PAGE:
Judicial Watch, the public interest group that investigates and prosecutes government corruption, obtained yesterday a collection of documents and emails – 126 pages worth – detailing exactly what level of involvement ACORN will have in the 2010 Census, and what role a “Partner” for the US Census Bureau plays. It was obtained under threat of a Freedom of Information Act lawsuit. (Yeah, you go Judicial Watch!!!)
After I read through all of the documents, I was left more confused than anything. And probably more disturbed than before. The majority of the emails between the Census Bureau employees and other internal agencies indicate that most seem to be less interested in getting to the truth, and far more concerned about
“the need to be able to counter the chorus of critics trying to allege that there is widespread likelihood that census takers could breach the public trust.” (pg 111, Jeri Green, Chief, Census Advisory Committee Office)
Another email, from Kevin Griffis, even seems to imply that there may be some political pressure being placed on Congress members who dare to voice their concerns. In response to the letter that Senator Richard Shelby of Alabama wrote to President Obama on March 20, 2009, Mr. Griffis advised staffers this:
“Seems like there needs to be some political outreach to Shelby’s office. Who does that? Also, let’s make sure to monitor this paper this weekend.”
(The paper referenced is the Huntsville Times of Alabama, which had published a story referencing Shelby’s letter and his concerns).
And then, there’s this email that seems more concerned with perpetuating the myth that any concerns over ACORN are just manufactured by Rush Limbaugh and the Republicans:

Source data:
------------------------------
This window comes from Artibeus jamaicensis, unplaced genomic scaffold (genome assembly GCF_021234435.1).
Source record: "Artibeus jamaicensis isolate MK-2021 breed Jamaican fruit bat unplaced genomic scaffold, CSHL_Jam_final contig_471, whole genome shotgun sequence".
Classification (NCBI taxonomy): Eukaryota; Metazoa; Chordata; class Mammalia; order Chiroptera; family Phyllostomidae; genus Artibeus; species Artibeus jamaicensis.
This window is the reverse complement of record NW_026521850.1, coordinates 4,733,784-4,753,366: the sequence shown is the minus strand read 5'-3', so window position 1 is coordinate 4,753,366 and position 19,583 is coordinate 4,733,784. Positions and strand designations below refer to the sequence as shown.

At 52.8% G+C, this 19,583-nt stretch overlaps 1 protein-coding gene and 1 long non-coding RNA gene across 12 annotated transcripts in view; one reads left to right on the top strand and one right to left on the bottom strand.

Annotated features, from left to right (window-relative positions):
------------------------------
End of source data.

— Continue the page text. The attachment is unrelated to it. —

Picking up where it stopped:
The end result of all this back and forth between staffers and agencies is a single message at which they arrived to provide their employees receiving incoming calls “from angry callers” and for the media (specifically for Fox News, according to their rather biased written gripes, if you asked me). That set of talking points, addressing who’s eligible and who’s not for Census Partners:
And then, they refer to the points that are provided with the program materials for Census Partners, indicating what roles a partner may play in the US Census. Here is ACORN’s application, indicating the role they will play in the Census:
The Census Bureau’s official statement on ACORN’s role in the Census:
“Any charge or claim that a Census Bureau partner could influence or have direct input into census operations is baseless and inaccurate. The sole entity that will be conducting the 2010 Census is the U.S. Census Bureau, along with its hundreds of thousands of dedicated workers. Period.
“Further, the Census Bureau has strict quality assurance prcedures in every operation to prevent the introduction of errors and/or fraudulent information into the national count.
The Census Bureau remains committed to producing an accurate 2010 census count–counting everyone once, only once, and in the right place.”
Be Afraid. Be Very Afraid.